It’s a well-known fact that most successful cyber attacks are easily preventable. That’s because the majority are neither highly sophisticated nor carefully customized.
Instead, they are of the “spray and pray” sort. They try to exploit known vulnerabilities for which patches are available, or to take advantage of weak configuration settings that IT departments could have handily and quickly hardened.
One recent and infamous example was the WannaCry ransomware, which infected 300,000-plus systems and disrupted critical operations globally in May. It spread using the EternalBlue exploit for a Windows vulnerability Microsoft had patched in March.
So why do many businesses, non-profit organizations and government agencies — including those with substantial cybersecurity resources and knowledge — continue falling prey to these largely unrefined and easy to deflect strikes?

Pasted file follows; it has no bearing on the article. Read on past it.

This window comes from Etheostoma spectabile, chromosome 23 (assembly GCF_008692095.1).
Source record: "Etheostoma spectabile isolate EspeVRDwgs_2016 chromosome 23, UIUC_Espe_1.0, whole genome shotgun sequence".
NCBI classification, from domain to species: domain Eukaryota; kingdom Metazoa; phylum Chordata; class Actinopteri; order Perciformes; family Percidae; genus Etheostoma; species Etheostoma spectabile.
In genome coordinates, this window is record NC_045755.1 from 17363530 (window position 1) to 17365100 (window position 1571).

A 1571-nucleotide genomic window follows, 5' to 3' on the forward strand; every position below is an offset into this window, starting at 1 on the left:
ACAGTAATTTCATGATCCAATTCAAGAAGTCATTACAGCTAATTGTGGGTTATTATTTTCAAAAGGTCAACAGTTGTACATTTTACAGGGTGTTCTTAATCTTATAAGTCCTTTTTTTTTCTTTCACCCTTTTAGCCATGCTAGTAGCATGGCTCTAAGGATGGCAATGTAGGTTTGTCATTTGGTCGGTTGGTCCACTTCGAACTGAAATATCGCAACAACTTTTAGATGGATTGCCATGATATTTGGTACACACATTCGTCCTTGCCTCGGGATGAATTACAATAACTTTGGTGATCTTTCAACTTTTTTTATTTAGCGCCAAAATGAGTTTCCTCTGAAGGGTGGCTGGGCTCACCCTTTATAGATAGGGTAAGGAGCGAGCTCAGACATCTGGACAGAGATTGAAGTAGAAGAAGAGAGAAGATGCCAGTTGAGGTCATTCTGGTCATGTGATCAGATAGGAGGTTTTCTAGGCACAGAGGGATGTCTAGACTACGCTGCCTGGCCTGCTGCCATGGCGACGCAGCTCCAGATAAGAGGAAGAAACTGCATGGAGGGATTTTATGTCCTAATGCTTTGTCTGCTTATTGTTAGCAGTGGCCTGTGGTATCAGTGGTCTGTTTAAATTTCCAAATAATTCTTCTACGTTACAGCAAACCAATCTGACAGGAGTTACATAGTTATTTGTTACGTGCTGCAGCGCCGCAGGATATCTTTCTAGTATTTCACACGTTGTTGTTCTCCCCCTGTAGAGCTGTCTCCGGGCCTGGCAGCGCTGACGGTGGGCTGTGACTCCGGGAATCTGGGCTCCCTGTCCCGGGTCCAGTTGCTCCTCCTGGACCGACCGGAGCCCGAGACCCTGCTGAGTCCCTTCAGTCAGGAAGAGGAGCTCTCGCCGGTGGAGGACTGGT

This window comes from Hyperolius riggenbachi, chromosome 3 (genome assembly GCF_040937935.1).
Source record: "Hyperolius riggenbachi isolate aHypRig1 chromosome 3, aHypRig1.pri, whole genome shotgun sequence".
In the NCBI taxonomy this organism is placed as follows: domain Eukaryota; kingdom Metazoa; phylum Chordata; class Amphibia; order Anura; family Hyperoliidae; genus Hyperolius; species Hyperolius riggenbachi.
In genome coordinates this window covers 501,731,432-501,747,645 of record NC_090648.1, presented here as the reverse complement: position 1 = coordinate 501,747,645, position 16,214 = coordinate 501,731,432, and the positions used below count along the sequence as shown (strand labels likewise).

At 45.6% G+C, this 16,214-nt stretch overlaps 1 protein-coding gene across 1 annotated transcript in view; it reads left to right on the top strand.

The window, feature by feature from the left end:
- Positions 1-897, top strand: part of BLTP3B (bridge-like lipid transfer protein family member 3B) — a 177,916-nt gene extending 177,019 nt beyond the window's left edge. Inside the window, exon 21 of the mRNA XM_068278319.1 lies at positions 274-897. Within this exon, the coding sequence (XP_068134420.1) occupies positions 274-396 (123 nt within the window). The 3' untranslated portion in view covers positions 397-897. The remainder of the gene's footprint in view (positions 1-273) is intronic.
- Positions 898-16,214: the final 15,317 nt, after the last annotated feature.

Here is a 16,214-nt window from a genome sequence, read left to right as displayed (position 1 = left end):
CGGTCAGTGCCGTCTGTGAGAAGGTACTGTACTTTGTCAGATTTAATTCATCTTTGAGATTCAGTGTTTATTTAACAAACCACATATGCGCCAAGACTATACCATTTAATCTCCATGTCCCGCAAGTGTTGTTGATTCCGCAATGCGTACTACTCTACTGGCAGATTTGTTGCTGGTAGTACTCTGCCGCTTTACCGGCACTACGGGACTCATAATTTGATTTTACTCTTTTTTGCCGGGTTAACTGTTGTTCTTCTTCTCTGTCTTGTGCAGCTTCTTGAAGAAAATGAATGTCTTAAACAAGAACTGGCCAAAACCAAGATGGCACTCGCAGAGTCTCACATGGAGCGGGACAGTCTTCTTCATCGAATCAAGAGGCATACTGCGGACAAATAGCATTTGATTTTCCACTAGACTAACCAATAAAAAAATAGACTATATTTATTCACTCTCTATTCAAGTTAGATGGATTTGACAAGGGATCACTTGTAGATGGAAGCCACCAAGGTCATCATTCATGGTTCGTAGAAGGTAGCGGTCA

In most cases, the main reason can be traced back to hygiene — of the cybersecurity type, of course. Just as personal hygiene practices reduce the risk of getting sick, applying cybersecurity hygiene principles goes a long way towards preventing security incidents.
That was the key message Qualys Product Management Director Tim White and SANS Institute Analyst John Pescatore delivered during the recent webcast “Automating CIS Critical Security Controls for Threat Remediation and Enhanced Compliance.”